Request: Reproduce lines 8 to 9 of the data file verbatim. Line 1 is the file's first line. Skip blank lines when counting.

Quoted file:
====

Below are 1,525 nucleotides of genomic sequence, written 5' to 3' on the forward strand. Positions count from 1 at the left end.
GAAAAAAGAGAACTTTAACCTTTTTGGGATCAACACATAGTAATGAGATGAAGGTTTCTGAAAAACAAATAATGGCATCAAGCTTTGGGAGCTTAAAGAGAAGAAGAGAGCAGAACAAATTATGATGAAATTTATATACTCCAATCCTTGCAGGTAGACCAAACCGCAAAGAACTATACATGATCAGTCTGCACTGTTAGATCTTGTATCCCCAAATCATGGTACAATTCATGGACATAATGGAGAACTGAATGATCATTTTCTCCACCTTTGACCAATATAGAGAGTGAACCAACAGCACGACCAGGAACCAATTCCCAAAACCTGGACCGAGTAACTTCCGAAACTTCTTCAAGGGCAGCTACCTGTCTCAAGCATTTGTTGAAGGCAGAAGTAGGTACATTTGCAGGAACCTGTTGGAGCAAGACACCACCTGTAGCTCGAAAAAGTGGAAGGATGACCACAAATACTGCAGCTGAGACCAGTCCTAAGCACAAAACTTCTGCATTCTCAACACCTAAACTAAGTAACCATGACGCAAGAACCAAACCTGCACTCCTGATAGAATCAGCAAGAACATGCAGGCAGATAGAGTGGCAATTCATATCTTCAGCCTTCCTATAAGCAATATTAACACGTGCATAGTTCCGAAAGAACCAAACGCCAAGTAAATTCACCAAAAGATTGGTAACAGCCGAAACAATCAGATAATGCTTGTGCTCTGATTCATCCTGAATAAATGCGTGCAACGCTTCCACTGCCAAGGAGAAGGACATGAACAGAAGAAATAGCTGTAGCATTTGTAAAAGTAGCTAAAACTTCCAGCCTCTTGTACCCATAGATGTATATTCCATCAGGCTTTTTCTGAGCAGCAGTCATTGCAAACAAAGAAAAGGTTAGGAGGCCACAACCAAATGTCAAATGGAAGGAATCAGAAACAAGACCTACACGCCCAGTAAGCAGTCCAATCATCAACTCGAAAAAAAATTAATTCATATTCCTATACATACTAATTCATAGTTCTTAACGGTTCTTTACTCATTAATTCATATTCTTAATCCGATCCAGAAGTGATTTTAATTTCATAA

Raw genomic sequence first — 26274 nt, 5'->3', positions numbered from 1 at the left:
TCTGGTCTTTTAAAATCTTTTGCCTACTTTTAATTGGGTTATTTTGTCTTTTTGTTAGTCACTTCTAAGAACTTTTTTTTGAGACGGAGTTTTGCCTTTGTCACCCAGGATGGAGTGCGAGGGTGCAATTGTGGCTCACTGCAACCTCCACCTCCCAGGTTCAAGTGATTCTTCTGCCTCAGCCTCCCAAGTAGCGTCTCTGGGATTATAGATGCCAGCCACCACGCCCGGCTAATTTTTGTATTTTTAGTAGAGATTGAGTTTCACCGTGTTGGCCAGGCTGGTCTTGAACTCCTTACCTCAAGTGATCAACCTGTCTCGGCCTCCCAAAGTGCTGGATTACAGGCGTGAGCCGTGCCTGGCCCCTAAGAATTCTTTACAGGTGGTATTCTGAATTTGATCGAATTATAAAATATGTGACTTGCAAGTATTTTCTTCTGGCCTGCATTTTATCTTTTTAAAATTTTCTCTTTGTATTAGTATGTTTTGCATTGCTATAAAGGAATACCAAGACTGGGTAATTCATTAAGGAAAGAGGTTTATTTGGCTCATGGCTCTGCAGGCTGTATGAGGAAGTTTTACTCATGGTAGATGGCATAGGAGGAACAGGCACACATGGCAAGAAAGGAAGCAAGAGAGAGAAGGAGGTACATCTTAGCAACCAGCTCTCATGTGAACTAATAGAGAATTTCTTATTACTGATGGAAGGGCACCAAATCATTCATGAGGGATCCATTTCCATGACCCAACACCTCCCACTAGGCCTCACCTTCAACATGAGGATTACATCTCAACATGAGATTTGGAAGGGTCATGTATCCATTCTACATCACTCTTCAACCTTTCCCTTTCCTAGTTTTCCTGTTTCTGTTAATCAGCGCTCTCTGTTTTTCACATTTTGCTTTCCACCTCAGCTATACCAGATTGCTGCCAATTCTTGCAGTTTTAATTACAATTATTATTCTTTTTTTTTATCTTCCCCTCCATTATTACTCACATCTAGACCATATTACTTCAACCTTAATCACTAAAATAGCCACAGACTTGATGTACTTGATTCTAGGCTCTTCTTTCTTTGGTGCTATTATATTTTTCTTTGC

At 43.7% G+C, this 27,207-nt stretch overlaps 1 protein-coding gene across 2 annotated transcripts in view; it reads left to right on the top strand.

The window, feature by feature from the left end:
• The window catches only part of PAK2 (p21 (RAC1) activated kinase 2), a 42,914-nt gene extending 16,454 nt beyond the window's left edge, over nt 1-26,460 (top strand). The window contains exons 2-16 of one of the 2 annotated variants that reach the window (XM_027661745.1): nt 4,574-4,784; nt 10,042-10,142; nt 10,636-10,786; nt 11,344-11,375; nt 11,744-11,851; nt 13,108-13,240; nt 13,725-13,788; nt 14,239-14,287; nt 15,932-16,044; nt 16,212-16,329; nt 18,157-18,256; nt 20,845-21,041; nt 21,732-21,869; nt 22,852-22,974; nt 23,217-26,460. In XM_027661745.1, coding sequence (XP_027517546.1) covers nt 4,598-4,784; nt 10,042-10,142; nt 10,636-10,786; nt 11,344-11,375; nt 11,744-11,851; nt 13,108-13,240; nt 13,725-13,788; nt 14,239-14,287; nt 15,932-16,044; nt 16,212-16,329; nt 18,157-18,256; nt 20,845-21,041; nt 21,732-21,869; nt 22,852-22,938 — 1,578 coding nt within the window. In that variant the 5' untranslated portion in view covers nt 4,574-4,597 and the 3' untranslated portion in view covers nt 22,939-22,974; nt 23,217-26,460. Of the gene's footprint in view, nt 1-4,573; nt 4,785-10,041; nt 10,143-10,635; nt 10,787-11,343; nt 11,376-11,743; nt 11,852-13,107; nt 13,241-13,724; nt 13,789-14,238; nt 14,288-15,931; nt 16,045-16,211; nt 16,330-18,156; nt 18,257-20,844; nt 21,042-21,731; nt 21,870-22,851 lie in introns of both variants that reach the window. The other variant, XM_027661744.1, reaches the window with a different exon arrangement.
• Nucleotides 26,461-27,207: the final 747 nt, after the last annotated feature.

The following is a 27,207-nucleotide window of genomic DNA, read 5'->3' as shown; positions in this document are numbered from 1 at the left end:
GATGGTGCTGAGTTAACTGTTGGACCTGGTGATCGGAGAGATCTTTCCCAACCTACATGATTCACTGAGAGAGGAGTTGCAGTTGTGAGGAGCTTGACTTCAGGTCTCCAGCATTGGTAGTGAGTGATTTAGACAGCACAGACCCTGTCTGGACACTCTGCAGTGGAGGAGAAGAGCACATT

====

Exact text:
• Nucleotides 26,461-27,207: the final 747 nt, after the last annotated feature.

The following is a 27,207-nucleotide window of genomic DNA, read 5'->3' as shown; positions in this document are numbered from 1 at the left end: